Driving a little ways out of town, we discovered Cabañas Puerto Pelícano (Camino a Niebla Km 7, Casilla 194, Valdivia; www.puertopelicano.cl [in Spanish only]), where we got a 2-bedroom cottage with a fireplace, a full kitchen and a great view of the broad river for $48.

Guarding the river’s mouth a few miles farther on are two old Spanish forts, one on the mainland and a more interesting one on a tiny island reached by a water taxi.

A bit off track

The next day, an hour’s drive brought us to Parque Nacional Puyehue, said to be Chile’s most popular national park. Apparently, Chileans can locate the park’s attractions without signs, but we weren’t so lucky. Heading up into the mountains on a gravel track that we were told led to some waterfalls, we passed a gorgeous lake but no falls.

After a bone-jarring 12 miles, we unknowingly left the park and came, quite unexpectedly, to Antillanca Ski Resort (O’Higgins 1073, Casilla 765, Osorno; www.skiantillanca.cl [in Spanish only]).

The resort was closed, but there was a handful of employees getting things ready for the upcoming ski season, and the affable manager agreed to give us our choice of the 350 vacant rooms. None of the rooms we saw was worth the $72 tab (double that in season), but it was late in the day and we had no choice.

The next morning the manager suggested we take the resort’s service road higher up into the mountains to its end at the crater of an extinct volcano. Sitting silently in a crater bowl strewn with black volcanic rock proved to be a very enjoyable commune with nature.

Lake Llanquihue

Hiking farther up a slope afforded us views of snowcapped peaks straddling the Chile-Argentina border. One peak, 8,698-foot Volcán Osorno on the shore of Lago Llanquihue, was our next destination.

Llanquihue is the Lake District’s largest lake, and Volcán Osorno, which can be seen from any spot along the shore, is the district’s best-known volcano.

The gateway to the area is the picturesque town of Puerto Octay, which was settled by German immigrants and has a Bavarian feel, especially apparent at 95-year-old Hotel Centinela (phone 64 391 326, www.hotelcentinela.cl).

Country churches dot the Lake District’s landscape.

The Centinela’s cozy lodge looks like it was transported from Europe and was tempting, but we opted for one of several cabins with kitchens ($75) overlooking the lake. We arrived at sunset and from our deck were treated to a view of Volcán Osorno glowing pink across a mauve lake.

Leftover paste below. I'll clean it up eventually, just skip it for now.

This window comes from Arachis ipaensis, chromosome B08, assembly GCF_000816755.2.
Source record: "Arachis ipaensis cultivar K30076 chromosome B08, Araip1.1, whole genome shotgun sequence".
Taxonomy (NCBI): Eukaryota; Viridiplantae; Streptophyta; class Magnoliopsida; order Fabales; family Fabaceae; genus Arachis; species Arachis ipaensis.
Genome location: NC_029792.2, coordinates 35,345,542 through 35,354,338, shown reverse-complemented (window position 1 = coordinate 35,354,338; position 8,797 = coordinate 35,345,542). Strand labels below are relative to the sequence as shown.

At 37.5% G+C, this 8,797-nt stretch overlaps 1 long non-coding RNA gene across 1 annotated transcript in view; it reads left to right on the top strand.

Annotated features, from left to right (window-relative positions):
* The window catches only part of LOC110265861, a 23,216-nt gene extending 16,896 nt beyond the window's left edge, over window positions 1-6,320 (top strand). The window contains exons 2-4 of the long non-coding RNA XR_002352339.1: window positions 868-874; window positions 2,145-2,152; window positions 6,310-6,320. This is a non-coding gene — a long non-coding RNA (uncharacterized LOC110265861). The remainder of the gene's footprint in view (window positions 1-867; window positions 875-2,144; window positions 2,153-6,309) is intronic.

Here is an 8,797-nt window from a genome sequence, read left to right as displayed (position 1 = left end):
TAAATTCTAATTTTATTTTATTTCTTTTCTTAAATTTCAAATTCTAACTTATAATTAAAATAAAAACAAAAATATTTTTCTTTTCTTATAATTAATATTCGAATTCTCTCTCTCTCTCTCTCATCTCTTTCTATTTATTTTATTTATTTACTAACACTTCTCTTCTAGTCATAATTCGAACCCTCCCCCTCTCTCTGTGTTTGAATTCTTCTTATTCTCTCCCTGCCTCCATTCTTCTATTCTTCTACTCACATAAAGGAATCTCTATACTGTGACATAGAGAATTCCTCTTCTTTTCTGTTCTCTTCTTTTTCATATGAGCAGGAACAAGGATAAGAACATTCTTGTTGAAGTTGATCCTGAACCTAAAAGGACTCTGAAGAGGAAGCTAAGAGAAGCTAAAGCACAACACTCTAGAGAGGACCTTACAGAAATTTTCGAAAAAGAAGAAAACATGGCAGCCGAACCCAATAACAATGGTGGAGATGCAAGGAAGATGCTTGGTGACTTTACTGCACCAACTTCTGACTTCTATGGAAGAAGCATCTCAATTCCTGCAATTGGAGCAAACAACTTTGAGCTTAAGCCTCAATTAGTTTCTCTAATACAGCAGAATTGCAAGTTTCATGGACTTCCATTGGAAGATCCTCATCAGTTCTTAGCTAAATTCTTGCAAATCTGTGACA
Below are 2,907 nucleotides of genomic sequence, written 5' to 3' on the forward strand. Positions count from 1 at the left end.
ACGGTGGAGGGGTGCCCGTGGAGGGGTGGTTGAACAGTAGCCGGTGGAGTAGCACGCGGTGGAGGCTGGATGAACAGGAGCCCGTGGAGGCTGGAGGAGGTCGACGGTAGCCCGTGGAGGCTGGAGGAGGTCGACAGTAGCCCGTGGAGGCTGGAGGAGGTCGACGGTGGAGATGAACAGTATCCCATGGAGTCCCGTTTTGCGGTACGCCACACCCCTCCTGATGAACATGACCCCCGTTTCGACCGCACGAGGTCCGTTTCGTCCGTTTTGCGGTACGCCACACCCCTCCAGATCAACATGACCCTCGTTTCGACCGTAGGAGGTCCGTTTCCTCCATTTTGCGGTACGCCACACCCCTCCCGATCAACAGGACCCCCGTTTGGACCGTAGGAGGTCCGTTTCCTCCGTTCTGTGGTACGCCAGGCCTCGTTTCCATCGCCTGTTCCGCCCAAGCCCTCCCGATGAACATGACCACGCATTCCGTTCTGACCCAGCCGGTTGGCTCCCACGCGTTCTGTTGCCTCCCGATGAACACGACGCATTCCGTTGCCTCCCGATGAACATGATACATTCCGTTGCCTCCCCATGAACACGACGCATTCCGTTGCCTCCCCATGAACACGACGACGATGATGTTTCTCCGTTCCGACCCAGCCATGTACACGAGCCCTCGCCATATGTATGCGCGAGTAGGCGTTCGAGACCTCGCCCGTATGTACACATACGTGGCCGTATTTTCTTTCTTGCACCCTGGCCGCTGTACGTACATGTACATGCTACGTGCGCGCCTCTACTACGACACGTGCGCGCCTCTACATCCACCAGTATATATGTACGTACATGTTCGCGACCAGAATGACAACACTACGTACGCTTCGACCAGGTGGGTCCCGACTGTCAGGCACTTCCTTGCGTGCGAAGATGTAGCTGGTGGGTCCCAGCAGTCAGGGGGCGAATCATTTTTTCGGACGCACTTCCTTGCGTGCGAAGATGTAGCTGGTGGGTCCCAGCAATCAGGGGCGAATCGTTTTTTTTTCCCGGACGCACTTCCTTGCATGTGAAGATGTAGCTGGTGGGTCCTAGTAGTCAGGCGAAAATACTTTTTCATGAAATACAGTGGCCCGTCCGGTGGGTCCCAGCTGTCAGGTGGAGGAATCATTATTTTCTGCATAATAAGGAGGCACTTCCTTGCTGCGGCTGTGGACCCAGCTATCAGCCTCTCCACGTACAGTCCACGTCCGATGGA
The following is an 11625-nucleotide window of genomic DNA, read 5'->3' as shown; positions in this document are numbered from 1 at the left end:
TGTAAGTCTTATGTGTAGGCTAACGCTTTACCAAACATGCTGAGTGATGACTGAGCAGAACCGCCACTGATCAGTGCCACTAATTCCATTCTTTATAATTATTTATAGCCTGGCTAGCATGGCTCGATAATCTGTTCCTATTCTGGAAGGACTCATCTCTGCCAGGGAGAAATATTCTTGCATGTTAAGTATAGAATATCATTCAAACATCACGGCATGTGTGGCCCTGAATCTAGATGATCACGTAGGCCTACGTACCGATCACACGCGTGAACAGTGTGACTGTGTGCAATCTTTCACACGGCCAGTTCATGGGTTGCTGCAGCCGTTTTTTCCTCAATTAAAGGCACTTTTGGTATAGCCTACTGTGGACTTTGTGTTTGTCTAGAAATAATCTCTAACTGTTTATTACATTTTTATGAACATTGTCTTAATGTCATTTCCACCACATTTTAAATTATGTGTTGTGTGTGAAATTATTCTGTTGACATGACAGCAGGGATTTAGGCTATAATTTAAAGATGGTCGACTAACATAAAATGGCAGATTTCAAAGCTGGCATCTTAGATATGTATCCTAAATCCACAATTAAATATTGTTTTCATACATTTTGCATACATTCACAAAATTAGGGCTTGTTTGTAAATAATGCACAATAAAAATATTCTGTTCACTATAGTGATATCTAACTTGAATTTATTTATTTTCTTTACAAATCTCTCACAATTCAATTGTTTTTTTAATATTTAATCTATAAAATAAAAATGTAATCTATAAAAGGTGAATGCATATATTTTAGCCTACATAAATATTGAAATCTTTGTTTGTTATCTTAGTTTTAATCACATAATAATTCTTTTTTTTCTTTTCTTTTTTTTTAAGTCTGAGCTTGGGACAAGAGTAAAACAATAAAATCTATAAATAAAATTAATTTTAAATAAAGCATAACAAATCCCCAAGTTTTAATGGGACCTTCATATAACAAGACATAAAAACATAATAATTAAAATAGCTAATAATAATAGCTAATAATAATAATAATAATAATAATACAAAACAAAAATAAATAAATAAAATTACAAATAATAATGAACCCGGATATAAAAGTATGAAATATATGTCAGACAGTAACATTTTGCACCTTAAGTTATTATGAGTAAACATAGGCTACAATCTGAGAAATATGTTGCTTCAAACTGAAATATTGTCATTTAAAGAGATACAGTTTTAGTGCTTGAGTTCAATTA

From the Centinela we explored the area’s rolling countryside, dotted with small churches painted in bright colors and a seemingly endless supply of cabanas for rent.

Although all of Chile’s larger lakes have some resorts with facilities for watersports and other activities, outside these resorts we saw few beaches or boat liveries. Many beaches were on private land and the owners charged admission fees.

The water seemed clean, but the volcanic sand was black and unappealing to us Michiganders used to the golden beaches of the Great Lakes. Despite very warm weather in late March, all beaches were closed for the season.

One day we took a bumpy gravel road to the opposite side of Llanquihue from the Centinela to get a closer look at Volcán Osorno. As with one or two of Chile’s other 55 active volcanoes, you can hike to the top, but we opted to drive. The road ran out about three-quarters of the way to the top, where there were splendid views of the mountain and the surrounding countryside. However, most of the Lake District’s mountains are low and the views do not compare to the Rockies or Alps.

The towns on Llanquihue’s shore each had a different feel. Ensenada was tiny and offered little, while Puerto Varas was too busy and touristy for our taste. Frutillar, on the other hand, was quaint and offered a nice lakeside promenade, a beach and, in summer, a music festival. The craft market, however, like others in Chile, offered mostly cheap souvenirs bearing the town’s name.

The end of the Lake District

The southern tip of Lago Llanquihue marks the end of the Lake District. Many travelers choose to drive a few miles farther south to the town of Puerto Montt, but some Americans we met who had just been there said it wasn’t worth it.

Instead, we drove an hour beyond Puerto Montt and caught a ferry to the much-touted island of Chiloé. Unfortunately, Chiloé was not scenic and the two major towns, Ancud and Castro, were run-down.

Castro did have a number of inexpensive harborside restaurants offering bargain-priced fish dinners. We paid less than $10 per person for a large portion of sea trout plus French fries and a “Chilean salad” consisting of excellent sliced or chopped tomatoes, a little onion and chopped cilantro with an oil-and-vinegar dressing. A bottle of wine added only $6-$10 to the tab.